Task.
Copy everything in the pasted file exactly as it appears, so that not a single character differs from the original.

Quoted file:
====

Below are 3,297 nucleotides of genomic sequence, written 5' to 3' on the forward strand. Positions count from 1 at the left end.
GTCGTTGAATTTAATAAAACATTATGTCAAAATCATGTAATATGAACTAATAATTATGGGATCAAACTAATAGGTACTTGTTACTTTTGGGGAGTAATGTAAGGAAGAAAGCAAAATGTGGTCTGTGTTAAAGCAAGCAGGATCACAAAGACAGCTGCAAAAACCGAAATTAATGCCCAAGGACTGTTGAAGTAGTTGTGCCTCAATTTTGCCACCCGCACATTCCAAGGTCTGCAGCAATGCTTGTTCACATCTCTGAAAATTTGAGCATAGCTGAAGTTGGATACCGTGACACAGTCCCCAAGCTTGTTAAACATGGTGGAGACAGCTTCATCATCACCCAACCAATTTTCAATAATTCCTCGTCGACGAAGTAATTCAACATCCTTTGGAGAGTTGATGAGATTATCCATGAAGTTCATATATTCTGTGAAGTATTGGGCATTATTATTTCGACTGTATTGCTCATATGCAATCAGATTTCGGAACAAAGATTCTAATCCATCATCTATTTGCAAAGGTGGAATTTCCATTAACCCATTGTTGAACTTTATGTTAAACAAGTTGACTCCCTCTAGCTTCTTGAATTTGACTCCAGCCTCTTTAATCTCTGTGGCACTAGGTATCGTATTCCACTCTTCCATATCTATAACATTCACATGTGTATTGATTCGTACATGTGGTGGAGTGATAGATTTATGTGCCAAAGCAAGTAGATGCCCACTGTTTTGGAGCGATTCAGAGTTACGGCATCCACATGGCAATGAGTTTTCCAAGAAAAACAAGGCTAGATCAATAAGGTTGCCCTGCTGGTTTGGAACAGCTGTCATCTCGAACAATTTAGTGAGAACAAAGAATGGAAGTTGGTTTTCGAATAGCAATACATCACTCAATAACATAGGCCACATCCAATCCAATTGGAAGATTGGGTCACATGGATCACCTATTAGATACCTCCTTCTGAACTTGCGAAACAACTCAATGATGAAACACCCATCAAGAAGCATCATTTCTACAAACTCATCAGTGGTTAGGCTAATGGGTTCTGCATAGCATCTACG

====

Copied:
Below are 3,297 nucleotides of genomic sequence, written 5' to 3' on the forward strand. Positions count from 1 at the left end.
GTCGTTGAATTTAATAAAACATTATGTCAAAATCATGTAATATGAACTAATAATTATGGGATCAAACTAATAGGTACTTGTTACTTTTGGGGAGTAATGTAAGGAAGAAAGCAAAATGTGGTCTGTGTTAAAGCAAGCAGGATCACAAAGACAGCTGCAAAAACCGAAATTAATGCCCAAGGACTGTTGAAGTAGTTGTGCCTCAATTTTGCCACCCGCACATTCCAAGGTCTGCAGCAATGCTTGTTCACATCTCTGAAAATTTGAGCATAGCTGAAGTTGGATACCGTGACACAGTCCCCAAGCTTGTTAAACATGGTGGAGACAGCTTCATCATCACCCAACCAATTTTCAATAATTCCTCGTCGACGAAGTAATTCAACATCCTTTGGAGAGTTGATGAGATTATCCATGAAGTTCATATATTCTGTGAAGTATTGGGCATTATTATTTCGACTGTATTGCTCATATGCAATCAGATTTCGGAACAAAGATTCTAATCCATCATCTATTTGCAAAGGTGGAATTTCCATTAACCCATTGTTGAACTTTATGTTAAACAAGTTGACTCCCTCTAGCTTCTTGAATTTGACTCCAGCCTCTTTAATCTCTGTGGCACTAGGTATCGTATTCCACTCTTCCATATCTATAACATTCACATGTGTATTGATTCGTACATGTGGTGGAGTGATAGATTTATGTGCCAAAGCAAGTAGATGCCCACTGTTTTGGAGCGATTCAGAGTTACGGCATCCACATGGCAATGAGTTTTCCAAGAAAAACAAGGCTAGATCAATAAGGTTGCCCTGCTGGTTTGGAACAGCTGTCATCTCGAACAATTTAGTGAGAACAAAGAATGGAAGTTGGTTTTCGAATAGCAATACATCACTCAATAACATAGGCCACATCCAATCCAATTGGAAGATTGGGTCACATGGATCACCTATTAGATACCTCCTTCTGAACTTGCGAAACAACTCAATGATGAAACACCCATCAAGAAGCATCATTTCTACAAACTCATCAGTGGTTAGGCTAATGGGTTCTGCATAGCATCTACG